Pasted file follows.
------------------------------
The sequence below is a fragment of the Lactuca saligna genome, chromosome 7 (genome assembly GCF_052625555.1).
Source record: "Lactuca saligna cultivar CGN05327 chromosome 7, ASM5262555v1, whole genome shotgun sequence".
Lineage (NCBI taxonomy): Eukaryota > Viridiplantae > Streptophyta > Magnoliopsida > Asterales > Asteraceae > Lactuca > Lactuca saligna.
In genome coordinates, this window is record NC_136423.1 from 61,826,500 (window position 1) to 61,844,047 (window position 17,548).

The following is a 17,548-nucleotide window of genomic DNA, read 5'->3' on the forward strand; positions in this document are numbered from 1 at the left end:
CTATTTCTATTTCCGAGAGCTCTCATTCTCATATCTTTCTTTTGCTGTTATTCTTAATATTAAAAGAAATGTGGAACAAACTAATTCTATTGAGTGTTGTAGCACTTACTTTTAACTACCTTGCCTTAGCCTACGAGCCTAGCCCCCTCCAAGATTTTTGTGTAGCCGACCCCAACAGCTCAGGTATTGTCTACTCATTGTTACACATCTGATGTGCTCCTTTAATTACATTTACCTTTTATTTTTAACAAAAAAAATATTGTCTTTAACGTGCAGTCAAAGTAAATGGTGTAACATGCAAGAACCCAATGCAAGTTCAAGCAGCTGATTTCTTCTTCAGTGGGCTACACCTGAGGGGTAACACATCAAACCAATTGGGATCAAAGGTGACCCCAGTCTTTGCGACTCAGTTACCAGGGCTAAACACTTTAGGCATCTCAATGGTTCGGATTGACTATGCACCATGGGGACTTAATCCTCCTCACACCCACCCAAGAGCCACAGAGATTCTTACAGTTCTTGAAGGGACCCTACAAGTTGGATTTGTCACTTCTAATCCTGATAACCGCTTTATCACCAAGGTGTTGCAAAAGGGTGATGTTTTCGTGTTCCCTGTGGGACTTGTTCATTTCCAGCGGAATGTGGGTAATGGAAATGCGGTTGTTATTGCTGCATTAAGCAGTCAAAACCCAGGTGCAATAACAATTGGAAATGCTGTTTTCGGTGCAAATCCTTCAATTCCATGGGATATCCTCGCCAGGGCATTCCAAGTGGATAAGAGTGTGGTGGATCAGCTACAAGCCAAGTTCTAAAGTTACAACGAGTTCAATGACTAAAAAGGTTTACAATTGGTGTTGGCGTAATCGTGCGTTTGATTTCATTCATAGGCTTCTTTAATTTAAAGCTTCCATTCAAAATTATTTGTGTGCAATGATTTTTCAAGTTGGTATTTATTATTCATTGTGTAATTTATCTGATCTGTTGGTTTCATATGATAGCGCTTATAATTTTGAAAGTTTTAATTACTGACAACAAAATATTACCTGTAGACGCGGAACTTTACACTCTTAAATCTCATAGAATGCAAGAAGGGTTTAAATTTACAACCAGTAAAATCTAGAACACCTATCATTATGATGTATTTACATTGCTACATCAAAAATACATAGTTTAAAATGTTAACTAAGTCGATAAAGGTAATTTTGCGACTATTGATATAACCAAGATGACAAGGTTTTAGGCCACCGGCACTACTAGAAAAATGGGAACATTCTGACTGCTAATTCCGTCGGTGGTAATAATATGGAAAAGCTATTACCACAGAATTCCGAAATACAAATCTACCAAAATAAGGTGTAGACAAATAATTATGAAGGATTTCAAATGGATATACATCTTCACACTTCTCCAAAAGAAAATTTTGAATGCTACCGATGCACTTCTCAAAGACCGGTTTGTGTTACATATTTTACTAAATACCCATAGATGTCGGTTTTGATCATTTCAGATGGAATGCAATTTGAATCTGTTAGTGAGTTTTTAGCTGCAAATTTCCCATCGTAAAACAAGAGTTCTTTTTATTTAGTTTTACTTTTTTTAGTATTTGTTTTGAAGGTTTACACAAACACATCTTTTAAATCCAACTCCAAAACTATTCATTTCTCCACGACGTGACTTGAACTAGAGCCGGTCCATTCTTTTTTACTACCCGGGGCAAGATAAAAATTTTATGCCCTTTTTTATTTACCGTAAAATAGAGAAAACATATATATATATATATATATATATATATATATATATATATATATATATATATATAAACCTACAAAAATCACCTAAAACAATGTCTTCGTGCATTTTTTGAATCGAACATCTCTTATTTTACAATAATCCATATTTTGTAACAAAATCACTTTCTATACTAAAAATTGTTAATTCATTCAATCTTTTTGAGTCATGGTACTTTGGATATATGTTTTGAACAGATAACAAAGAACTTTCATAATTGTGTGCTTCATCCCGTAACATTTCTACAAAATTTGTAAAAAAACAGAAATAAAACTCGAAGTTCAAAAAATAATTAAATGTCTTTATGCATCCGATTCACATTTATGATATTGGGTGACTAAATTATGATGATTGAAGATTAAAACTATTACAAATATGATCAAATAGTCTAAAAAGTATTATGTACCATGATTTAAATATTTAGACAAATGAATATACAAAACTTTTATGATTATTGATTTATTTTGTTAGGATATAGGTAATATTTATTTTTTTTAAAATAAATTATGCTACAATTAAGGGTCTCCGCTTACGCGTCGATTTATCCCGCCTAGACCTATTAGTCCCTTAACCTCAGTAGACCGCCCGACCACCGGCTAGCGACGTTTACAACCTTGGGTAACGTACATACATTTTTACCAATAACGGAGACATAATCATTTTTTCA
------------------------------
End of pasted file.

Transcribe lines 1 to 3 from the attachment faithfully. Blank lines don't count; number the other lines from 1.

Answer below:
The sequence below is a fragment of the Lactuca saligna genome, chromosome 7 (genome assembly GCF_052625555.1).
Source record: "Lactuca saligna cultivar CGN05327 chromosome 7, ASM5262555v1, whole genome shotgun sequence".
Lineage (NCBI taxonomy): Eukaryota > Viridiplantae > Streptophyta > Magnoliopsida > Asterales > Asteraceae > Lactuca > Lactuca saligna.